This month marks my two-year anniversary of working for the Linux Foundation as the digital content editor for Linux.com. It's been an amazing two years and I've learned a lot about Linux and the open source community. But I still have a long way to go, especially in my technical know-how.
I'm continually amazed by the depth of knowledge and skill of the people I meet at Linux Foundation events – not to mention the talented professionals I work with here on staff. They've inspired me to learn more and this year I resolved to take some formal training, starting with our Intro to Linux online course earlier this year.
Now offered for free as a Massive Open Online Course (MOOC), Intro to Linux  is aimed at enterprise users and covers everything from Linux philosophy and history to the boot process, command-line operations and networking. In the class I took, my fellow trainees ranged in skills and experience from total Linux beginners who were interested in starting IT careers to seasoned systems managers who were switching from Windows to Linux.
My goal was to gain a deeper understanding of the operating system, demystify the command line and maybe find some new ways of using the software that I hadn't thought of before.
I'll admit it was an intense class. The instructor covered a lot of ground at a fairly rapid pace, but I never felt overwhelmed. He regaled us with fun and interesting tidbits of Linux trivia as well as useful tips, such as why you should be very careful not to accidentally add a space after the / when you use rm -rf to remove a directory (it will erase everything and the system will crash.)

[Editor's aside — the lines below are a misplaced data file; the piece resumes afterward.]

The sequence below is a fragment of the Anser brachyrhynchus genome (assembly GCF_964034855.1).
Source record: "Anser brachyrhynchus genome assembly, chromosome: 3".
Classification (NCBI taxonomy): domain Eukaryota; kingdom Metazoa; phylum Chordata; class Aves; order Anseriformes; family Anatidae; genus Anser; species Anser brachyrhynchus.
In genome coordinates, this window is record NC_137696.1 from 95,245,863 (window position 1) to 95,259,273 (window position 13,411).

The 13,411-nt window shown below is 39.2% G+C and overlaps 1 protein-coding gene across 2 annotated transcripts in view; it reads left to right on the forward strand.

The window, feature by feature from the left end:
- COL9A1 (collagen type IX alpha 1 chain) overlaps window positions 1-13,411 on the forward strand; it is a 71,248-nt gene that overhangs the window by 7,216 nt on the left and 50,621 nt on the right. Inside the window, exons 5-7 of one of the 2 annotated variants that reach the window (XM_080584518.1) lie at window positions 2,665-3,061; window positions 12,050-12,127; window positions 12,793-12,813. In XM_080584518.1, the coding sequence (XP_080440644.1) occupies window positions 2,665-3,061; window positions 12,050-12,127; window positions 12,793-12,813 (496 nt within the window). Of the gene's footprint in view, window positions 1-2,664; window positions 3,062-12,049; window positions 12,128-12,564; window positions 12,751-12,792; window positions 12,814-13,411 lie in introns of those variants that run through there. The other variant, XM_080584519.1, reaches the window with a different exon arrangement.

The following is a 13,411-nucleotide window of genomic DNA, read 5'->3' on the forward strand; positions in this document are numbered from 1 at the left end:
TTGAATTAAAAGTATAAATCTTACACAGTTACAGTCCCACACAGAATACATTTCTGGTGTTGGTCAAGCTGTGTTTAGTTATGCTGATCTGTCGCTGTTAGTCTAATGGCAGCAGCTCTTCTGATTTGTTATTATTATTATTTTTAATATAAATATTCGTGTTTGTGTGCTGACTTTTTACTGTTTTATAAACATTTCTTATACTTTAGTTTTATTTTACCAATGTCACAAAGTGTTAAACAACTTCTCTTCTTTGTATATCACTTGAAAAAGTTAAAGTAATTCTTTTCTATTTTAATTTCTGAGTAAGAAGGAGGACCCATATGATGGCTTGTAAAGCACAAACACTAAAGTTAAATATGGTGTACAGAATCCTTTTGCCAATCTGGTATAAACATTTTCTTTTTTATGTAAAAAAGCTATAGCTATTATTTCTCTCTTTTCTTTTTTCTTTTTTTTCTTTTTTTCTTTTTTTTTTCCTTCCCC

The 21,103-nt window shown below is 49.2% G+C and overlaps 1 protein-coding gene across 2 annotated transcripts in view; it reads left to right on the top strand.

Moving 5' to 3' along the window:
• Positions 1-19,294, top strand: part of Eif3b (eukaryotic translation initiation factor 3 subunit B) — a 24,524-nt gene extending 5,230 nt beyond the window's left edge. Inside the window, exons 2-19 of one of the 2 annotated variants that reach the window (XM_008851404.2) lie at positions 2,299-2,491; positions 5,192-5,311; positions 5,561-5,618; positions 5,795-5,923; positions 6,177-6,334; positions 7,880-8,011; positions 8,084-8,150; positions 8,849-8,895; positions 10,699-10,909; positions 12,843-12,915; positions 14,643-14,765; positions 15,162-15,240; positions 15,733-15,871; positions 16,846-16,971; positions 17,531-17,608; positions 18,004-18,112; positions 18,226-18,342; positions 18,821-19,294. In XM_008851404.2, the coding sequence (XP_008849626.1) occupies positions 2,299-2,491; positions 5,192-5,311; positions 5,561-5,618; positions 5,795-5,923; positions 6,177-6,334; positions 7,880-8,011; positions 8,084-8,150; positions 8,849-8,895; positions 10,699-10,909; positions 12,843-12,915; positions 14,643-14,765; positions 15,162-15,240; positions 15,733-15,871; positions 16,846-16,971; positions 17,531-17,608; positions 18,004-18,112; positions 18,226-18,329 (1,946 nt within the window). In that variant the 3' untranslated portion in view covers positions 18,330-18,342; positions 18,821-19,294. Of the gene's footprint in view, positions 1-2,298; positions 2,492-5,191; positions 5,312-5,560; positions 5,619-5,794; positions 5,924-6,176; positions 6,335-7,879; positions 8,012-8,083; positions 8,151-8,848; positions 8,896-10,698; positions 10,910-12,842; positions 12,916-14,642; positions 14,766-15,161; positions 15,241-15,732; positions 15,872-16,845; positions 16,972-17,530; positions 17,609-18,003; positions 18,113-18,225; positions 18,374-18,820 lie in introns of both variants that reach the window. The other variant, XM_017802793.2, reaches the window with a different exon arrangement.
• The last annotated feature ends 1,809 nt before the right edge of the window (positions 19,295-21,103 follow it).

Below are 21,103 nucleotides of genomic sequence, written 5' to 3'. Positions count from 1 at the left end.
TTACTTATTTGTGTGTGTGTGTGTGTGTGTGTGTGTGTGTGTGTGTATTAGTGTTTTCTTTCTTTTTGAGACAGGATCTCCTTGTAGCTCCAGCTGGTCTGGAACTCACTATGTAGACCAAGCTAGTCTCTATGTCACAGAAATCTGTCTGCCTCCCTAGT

The benefit of training was immediate for me. I learned many practical skills including how to navigate the filesystem, manage users and permissions, package and compress files, and even write a basic shell script. But even more important to me was coming away with a sense of how I might better optimize my setup for both work and home life, with more practice and experience.
I've begun to prefer using the command line for simple things like installing applications and reading files. And I find myself daydreaming of setting up my own home network and web server. Or more simply, searching my files for specific snippets of text. (I'm an editor, after all!)
The class also gave me an appreciation for the differences and similarities between distributions. Our instructor moved seamlessly between OpenSUSE, CentOS and Ubuntu and demonstrated how to accomplish many of the tasks in all three distros.
I'd highly recommend taking the introductory course to anyone, hobbyist or professional, who wants to quickly gain a more technical understanding of Linux and become more adept at using the command line. And with the Linux Foundation's recently announced partnership with edX , everyone has free access to the course and training materials through the MOOC. There's no excuse not to try it!
Now that I've finished the class (and proudly printed my certificate of completion) I find myself asking: “what will I do next?” The possibilities are endless.
For answers to your quesitons on the free Intro to Linux course from edX, see the summary of our recent Twitter chat with Linux Foundation Executive Director Jim Zemlin and edX CEO and MIT professor Anant Agarwal.